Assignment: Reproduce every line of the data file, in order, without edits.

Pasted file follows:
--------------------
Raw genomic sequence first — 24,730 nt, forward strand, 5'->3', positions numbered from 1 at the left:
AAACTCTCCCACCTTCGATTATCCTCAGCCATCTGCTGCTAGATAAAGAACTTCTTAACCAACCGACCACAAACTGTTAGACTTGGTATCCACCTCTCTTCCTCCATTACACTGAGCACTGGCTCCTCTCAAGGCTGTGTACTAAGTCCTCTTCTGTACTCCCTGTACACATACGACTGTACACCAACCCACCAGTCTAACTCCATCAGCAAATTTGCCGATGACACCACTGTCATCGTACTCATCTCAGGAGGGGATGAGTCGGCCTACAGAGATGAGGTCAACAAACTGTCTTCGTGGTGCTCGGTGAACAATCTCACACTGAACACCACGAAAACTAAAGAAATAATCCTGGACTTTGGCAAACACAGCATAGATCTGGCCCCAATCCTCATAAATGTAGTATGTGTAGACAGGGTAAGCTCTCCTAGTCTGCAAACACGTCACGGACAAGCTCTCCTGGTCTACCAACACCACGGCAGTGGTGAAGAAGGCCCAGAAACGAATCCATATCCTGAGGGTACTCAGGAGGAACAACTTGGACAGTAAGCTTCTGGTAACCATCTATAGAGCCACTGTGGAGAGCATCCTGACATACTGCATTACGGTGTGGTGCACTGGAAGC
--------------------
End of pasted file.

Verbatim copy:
Raw genomic sequence first — 24,730 nt, forward strand, 5'->3', positions numbered from 1 at the left:
AAACTCTCCCACCTTCGATTATCCTCAGCCATCTGCTGCTAGATAAAGAACTTCTTAACCAACCGACCACAAACTGTTAGACTTGGTATCCACCTCTCTTCCTCCATTACACTGAGCACTGGCTCCTCTCAAGGCTGTGTACTAAGTCCTCTTCTGTACTCCCTGTACACATACGACTGTACACCAACCCACCAGTCTAACTCCATCAGCAAATTTGCCGATGACACCACTGTCATCGTACTCATCTCAGGAGGGGATGAGTCGGCCTACAGAGATGAGGTCAACAAACTGTCTTCGTGGTGCTCGGTGAACAATCTCACACTGAACACCACGAAAACTAAAGAAATAATCCTGGACTTTGGCAAACACAGCATAGATCTGGCCCCAATCCTCATAAATGTAGTATGTGTAGACAGGGTAAGCTCTCCTAGTCTGCAAACACGTCACGGACAAGCTCTCCTGGTCTACCAACACCACGGCAGTGGTGAAGAAGGCCCAGAAACGAATCCATATCCTGAGGGTACTCAGGAGGAACAACTTGGACAGTAAGCTTCTGGTAACCATCTATAGAGCCACTGTGGAGAGCATCCTGACATACTGCATTACGGTGTGGTGCACTGGAAGC